9/10 dentists recommend my toothpaste. Now available in a Brand New Flavor: Extra Squishy Pink Slime! (Tastes just like a McDonald’s hamburger.)

You never learn more about customer service than you do when you’re in the trenches of a Great War.

There I was, in WWI, being attacked on all sides by the Vietnamese jungle, when I found myself out of Adult Diapers.

With my Portable Vending Machine out of commission, due to its wheelbarrow’s tire having been shot off by IRS agents, I was in desperate need of assistance.

That’s when I saw him. He floated down from the clouds like a bronzed statue of Beyonce, wearing golden roller skates and a nametag that said, “Kevin.”

I noticed Kevin was carrying a scroll, and without reading it I knew its contents. This was The Lost Secrets of Customer Service, rumored to have burnt up with the Library of Alexandria.

That’s when a #TruthBomb exploded next to me, leaving me disoriented and discombobulated.

As if by osmosis, I was absorbing all The Archaic Wisdom of The Sages Throughout The Ages.

I felt empowered, as if I could hop directly from being a fry cook at McDonald’s all the way up to cashier, maybe even surpassing the friendliness and performance of The Kiosks, who make great friends, but poor co-workers, both because they stole all the glory that should have been mine and because they don’t get paid for the work that they do.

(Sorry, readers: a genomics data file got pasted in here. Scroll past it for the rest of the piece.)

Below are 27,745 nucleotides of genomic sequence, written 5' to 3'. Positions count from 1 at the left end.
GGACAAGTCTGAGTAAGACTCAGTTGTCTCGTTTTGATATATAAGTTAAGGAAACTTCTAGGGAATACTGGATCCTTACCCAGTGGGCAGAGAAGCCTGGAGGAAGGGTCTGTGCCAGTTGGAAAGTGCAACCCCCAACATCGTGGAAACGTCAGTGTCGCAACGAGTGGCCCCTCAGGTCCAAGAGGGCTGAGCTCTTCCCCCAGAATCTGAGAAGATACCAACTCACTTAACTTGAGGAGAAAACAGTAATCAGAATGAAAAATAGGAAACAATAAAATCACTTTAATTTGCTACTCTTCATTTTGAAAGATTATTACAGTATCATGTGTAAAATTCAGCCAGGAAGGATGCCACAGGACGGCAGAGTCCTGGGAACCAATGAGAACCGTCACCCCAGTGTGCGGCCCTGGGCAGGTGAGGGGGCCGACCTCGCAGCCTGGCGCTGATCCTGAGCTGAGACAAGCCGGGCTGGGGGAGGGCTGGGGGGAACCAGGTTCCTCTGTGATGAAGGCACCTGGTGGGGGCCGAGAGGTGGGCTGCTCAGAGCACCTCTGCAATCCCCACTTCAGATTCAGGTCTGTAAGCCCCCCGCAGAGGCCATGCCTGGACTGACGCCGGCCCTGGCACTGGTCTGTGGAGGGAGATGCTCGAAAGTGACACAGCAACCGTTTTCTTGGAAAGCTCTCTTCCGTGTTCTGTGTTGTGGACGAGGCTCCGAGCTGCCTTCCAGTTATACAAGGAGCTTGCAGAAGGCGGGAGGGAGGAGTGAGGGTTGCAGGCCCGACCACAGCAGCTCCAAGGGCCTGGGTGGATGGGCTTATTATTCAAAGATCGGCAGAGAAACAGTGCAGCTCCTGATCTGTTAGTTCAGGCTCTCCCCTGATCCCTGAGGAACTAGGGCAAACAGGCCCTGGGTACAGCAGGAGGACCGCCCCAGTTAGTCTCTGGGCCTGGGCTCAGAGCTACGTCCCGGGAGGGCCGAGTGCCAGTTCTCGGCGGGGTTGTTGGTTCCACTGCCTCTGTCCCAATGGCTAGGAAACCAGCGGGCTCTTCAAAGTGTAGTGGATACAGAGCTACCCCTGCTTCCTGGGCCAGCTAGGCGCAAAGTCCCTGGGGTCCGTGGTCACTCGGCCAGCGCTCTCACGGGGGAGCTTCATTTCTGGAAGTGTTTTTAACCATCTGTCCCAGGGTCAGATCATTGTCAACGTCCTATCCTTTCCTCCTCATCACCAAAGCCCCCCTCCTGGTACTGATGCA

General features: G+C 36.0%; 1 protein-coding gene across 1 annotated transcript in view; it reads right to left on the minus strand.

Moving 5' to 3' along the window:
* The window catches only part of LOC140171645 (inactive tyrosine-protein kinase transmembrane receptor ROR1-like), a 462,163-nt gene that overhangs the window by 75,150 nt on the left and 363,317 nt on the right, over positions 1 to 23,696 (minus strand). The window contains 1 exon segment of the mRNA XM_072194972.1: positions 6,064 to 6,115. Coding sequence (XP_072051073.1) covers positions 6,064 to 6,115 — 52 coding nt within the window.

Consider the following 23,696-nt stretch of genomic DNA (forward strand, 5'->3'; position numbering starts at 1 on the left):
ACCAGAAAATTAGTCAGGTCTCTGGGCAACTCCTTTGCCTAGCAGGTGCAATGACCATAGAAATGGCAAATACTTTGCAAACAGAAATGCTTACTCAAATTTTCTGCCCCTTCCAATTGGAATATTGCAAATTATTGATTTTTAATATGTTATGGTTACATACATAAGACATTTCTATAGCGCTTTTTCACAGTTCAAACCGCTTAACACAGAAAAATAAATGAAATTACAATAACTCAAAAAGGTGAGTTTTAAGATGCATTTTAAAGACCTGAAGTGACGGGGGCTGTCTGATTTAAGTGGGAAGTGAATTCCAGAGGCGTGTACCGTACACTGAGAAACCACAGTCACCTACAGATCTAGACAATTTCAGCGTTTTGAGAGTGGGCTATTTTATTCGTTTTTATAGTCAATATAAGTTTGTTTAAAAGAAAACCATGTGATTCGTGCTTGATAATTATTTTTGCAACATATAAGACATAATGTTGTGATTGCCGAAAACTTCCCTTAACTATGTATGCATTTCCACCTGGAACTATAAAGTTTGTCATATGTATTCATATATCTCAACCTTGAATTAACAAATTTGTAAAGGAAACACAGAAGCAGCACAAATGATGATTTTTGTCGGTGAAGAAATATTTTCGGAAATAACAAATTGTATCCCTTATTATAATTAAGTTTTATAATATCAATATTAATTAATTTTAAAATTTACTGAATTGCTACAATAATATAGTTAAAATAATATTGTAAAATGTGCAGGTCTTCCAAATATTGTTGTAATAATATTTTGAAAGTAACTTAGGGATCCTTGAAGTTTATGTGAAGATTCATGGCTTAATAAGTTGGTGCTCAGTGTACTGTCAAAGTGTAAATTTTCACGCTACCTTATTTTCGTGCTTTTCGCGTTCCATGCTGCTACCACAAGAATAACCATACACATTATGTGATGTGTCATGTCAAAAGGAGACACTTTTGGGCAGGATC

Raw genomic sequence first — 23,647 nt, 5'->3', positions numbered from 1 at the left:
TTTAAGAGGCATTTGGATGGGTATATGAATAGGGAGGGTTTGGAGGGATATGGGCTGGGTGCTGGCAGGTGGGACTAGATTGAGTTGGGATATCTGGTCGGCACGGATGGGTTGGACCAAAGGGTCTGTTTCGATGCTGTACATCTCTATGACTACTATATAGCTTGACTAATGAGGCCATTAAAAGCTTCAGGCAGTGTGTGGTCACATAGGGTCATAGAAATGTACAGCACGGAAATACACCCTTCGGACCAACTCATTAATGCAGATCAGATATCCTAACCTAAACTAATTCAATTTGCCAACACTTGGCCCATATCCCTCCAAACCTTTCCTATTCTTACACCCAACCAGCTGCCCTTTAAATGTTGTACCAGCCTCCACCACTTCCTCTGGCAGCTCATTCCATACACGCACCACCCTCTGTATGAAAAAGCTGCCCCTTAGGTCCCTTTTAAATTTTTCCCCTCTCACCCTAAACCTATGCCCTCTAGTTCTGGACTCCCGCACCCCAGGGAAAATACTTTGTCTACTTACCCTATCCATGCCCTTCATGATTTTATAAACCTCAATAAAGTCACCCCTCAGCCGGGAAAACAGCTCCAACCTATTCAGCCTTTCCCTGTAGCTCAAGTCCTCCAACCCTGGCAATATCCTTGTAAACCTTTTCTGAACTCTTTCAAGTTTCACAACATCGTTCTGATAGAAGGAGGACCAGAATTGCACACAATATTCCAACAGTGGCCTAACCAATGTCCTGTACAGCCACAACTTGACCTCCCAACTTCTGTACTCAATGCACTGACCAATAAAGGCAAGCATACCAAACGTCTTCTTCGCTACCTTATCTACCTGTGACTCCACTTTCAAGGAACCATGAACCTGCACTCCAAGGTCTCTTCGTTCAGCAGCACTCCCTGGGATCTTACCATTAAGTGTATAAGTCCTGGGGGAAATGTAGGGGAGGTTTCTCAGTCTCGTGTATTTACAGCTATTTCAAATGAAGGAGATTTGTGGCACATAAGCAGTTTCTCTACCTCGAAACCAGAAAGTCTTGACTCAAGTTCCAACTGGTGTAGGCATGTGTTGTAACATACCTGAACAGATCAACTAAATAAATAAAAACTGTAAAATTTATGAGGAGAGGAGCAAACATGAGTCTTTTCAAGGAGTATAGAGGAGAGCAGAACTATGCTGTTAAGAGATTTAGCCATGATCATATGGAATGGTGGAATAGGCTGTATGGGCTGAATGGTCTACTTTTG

No longer would Dennis, my 16-year-old boss, treat me like I was some sort of needy infant, always demanding money in exchange for labor. Now Dennis would see my True Value, and would reward me accordingly. Soon I’d be richer than Solomon, and wiser too, armed with the knowledge obtained in this book.

I’m rating this book five stars, because Amazon caps the limit. But if I could, I’d rate it like Abraham’s seed, as it deserves to accumulate all the stars of heaven. This is a book for all generations, and the best time to buy it is yesterday. But you can’t, so I suppose RIGHT NOW is the silver medalist of perfect times to buy.

I feel like I was an important part of this book

I feel like I was an important part of this book. I feel like the spine, despite it being an ebook, and me being as spineless as a bowl of pudding. Grab a spoon and see for yourself.

In a blind taste test, nine out of ten Helen Kellers recommended this book. The tenth Helen Keller, well, she probably didn’t hear the question.

In a separate blindfold study, readers were asked to rate this book. All eight of the kidnap victims said this book is the most enjoyable part of their last six days in my basement, and all rated it five stars—without even needing to be tortured that much to produce the desired answers.

Bauvard’s got a new play out?

From the edge of the darkness, Jackson thought he heard a woman’s voice calling out to him.

“Jackson, help me!”